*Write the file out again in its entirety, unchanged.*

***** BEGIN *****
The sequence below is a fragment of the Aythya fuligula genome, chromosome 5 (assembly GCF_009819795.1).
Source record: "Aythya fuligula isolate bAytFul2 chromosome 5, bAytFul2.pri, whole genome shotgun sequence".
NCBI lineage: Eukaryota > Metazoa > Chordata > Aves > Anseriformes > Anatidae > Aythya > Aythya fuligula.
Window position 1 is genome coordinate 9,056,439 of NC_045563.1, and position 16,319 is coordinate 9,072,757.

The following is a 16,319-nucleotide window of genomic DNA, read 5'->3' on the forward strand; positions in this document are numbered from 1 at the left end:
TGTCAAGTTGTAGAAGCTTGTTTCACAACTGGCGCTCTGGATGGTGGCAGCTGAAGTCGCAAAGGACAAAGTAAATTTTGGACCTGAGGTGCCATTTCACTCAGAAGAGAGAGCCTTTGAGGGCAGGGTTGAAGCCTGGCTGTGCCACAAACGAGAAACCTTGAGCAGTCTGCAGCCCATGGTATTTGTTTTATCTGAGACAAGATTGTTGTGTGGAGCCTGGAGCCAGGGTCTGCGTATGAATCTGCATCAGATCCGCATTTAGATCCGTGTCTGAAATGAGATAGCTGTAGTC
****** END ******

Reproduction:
The sequence below is a fragment of the Aythya fuligula genome, chromosome 5 (assembly GCF_009819795.1).
Source record: "Aythya fuligula isolate bAytFul2 chromosome 5, bAytFul2.pri, whole genome shotgun sequence".
NCBI lineage: Eukaryota > Metazoa > Chordata > Aves > Anseriformes > Anatidae > Aythya > Aythya fuligula.
Window position 1 is genome coordinate 9,056,439 of NC_045563.1, and position 16,319 is coordinate 9,072,757.

The following is a 16,319-nucleotide window of genomic DNA, read 5'->3' on the forward strand; positions in this document are numbered from 1 at the left end:
TGTCAAGTTGTAGAAGCTTGTTTCACAACTGGCGCTCTGGATGGTGGCAGCTGAAGTCGCAAAGGACAAAGTAAATTTTGGACCTGAGGTGCCATTTCACTCAGAAGAGAGAGCCTTTGAGGGCAGGGTTGAAGCCTGGCTGTGCCACAAACGAGAAACCTTGAGCAGTCTGCAGCCCATGGTATTTGTTTTATCTGAGACAAGATTGTTGTGTGGAGCCTGGAGCCAGGGTCTGCGTATGAATCTGCATCAGATCCGCATTTAGATCCGTGTCTGAAATGAGATAGCTGTAGTC